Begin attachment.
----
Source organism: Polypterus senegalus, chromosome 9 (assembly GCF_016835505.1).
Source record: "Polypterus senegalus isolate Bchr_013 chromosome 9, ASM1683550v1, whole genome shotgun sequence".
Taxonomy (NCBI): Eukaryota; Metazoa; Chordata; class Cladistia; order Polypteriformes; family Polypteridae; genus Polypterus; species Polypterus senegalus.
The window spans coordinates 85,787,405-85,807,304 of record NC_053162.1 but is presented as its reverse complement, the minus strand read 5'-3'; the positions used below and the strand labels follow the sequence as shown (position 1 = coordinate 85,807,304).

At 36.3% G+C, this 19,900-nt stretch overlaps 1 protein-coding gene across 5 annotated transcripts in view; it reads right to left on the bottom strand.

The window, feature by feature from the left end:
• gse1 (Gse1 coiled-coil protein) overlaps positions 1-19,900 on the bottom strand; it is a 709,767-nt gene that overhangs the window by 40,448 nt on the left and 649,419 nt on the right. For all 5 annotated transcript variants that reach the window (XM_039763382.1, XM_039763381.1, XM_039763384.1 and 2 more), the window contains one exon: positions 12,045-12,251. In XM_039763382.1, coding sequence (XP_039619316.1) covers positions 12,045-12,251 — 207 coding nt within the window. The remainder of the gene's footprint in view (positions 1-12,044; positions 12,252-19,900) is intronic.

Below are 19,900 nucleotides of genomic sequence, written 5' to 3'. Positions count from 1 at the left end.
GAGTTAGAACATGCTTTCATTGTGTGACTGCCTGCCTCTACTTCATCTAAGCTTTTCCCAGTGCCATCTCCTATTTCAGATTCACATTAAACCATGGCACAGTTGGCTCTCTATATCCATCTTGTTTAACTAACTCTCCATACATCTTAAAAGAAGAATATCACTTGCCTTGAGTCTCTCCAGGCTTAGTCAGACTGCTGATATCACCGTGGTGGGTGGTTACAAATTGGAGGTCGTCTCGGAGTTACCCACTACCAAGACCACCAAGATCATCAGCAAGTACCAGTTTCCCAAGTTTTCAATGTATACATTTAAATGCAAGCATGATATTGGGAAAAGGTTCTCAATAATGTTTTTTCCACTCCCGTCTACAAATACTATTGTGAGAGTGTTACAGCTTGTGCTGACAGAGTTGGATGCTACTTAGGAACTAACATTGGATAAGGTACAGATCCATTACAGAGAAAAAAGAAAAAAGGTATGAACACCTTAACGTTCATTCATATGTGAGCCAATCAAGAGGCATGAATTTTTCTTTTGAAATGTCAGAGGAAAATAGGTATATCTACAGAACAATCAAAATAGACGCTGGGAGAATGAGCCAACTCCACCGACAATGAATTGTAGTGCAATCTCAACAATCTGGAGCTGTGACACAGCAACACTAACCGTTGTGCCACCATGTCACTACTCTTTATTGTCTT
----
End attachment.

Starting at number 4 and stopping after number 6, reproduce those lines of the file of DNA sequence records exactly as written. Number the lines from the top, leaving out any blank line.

The window spans coordinates 85,787,405-85,807,304 of record NC_053162.1 but is presented as its reverse complement, the minus strand read 5'-3'; the positions used below and the strand labels follow the sequence as shown (position 1 = coordinate 85,807,304).

At 36.3% G+C, this 19,900-nt stretch overlaps 1 protein-coding gene across 5 annotated transcripts in view; it reads right to left on the bottom strand.

The window, feature by feature from the left end: